Tesla Is Set to Hit Delivery Record in Rebound From Supply Strains
Tesla Inc. is expected to announce record quarterly deliveries as the electric-vehicle giant tries to recover from supply-chain snarls that crimped output earlier this year.
The totals are poised for release this weekend once Tesla finishes sales at midnight Friday, the last day of the quarter. Deliveries are one of the most closely watched metrics by investors, underpinning Tesla's financial results and offering a barometer for consumer demand for EVs.
Tesla is looking to maintain its position atop the market as upstarts and established carmakers rush into the EV space to capitalize on the shift away from internal combustion engines. The Austin, Texas-based company has been boosting production at its newest factories in its home city and near Berlin.
Global third-quarter deliveries may have reached nearly 358,000 vehicles, according to 16 analysts surveyed by Bloomberg. That estimate does not include some of the more recent analyst projections.
“We believe that Giga Austin's increasing rate of production as well as the continuing ramp at Giga Berlin position TSLA to beat delivery estimates globally,” Ben Kallo of Robert W. Baird said in a research note, referring to Tesla by its ticker symbol. Kallo expects total deliveries of 385,000 units.
Anywhere close to the consensus figure would mark a record for Tesla, whose previous delivery high was just over 310,000 at the beginning of this year. Handovers fell sharply in the second quarter due to Covid-related shutdowns in Shanghai, part of broader challenges that Chief Executive Officer Elon Musk has referred to as “supply chain hell.”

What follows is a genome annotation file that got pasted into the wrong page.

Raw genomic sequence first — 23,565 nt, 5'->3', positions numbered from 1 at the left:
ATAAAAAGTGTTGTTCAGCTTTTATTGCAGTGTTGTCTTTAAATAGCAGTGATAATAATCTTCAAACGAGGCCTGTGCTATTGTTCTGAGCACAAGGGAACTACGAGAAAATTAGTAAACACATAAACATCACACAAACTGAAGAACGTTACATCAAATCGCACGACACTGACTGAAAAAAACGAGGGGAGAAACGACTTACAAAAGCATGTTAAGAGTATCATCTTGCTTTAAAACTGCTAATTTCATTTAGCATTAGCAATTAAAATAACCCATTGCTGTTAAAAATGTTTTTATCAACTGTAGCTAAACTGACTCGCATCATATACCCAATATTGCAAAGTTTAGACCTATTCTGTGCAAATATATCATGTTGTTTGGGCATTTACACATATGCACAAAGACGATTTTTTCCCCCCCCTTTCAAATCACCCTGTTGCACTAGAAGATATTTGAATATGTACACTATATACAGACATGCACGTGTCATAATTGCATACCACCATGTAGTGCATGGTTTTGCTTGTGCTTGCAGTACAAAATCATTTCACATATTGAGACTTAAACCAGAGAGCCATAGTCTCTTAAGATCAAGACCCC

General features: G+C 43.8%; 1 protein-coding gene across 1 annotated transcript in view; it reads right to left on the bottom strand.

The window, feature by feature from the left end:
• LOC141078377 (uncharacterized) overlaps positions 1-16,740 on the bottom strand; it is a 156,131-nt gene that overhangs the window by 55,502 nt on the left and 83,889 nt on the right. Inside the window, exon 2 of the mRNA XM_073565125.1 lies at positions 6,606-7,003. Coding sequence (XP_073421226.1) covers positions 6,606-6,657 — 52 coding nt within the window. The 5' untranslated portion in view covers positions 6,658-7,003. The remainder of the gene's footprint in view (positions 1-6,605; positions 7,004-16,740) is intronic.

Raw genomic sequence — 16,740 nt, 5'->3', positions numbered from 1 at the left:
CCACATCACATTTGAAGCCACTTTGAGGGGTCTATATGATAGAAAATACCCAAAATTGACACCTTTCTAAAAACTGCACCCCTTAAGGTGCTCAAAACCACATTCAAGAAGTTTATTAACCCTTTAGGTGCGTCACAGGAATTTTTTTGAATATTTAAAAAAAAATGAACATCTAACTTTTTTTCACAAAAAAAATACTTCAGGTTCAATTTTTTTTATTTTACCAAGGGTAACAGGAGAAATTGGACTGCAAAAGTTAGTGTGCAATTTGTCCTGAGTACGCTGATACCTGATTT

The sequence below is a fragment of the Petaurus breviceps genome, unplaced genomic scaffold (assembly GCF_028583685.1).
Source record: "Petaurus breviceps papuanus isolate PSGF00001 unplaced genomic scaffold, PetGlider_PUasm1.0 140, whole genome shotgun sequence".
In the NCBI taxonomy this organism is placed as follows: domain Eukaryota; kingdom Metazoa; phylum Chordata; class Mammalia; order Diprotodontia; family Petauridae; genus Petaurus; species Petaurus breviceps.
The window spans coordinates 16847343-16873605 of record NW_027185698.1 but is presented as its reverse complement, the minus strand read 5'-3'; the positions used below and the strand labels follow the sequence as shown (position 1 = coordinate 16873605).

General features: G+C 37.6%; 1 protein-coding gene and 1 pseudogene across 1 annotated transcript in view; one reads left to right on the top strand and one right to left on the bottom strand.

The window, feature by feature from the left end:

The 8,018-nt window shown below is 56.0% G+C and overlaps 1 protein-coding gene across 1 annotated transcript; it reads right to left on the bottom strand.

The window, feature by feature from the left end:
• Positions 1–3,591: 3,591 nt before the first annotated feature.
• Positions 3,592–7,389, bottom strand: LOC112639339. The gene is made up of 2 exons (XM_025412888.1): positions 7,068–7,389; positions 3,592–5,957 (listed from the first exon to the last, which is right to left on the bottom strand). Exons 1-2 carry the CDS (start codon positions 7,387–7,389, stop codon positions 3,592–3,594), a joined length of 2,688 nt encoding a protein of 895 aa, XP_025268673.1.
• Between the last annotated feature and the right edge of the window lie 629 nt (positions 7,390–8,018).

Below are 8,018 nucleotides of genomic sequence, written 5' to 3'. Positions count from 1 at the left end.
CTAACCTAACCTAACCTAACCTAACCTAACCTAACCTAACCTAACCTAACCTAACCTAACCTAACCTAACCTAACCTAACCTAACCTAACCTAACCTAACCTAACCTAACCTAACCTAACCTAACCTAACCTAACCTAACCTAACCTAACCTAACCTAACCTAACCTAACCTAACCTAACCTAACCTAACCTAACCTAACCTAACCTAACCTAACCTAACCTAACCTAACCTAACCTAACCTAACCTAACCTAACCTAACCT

In an internal email that emerged this week, Musk implored employees to help with a “very high volume of vehicles to eagerly waiting customers during the final days” of the quarter.
The company, which releases delivery and production totals within three days of the quarter's end, reports global figures. Many of the world's automakers will announce US results on Monday.
Tesla makes the Model S, X, 3 and Y vehicles at its plant in Fremont, California, and produces Model 3 and Y at a factory near Shanghai. It has begun delivering the first Model Ys from the Berlin and Austin facilities. Tesla plans to make almost 495,000 Model Ys and 3s in the fourth quarter as part of its push to ramp up production, Reuters reported Friday.
It will probably be a busy weekend for Tesla, which also plans to host its second “AI Day” in Palo Alto, California, on Friday evening. The event, which is aimed at recruiting engineering and robotics talent, will feature updates about self-driving technology, Tesla's humanoid robot and Dojo, the supercomputer that could be used to help improve vehicle automation.
Tesla's shares fell 24% this year through Thursday's close, roughly even with the decline in the S&P 500 Index.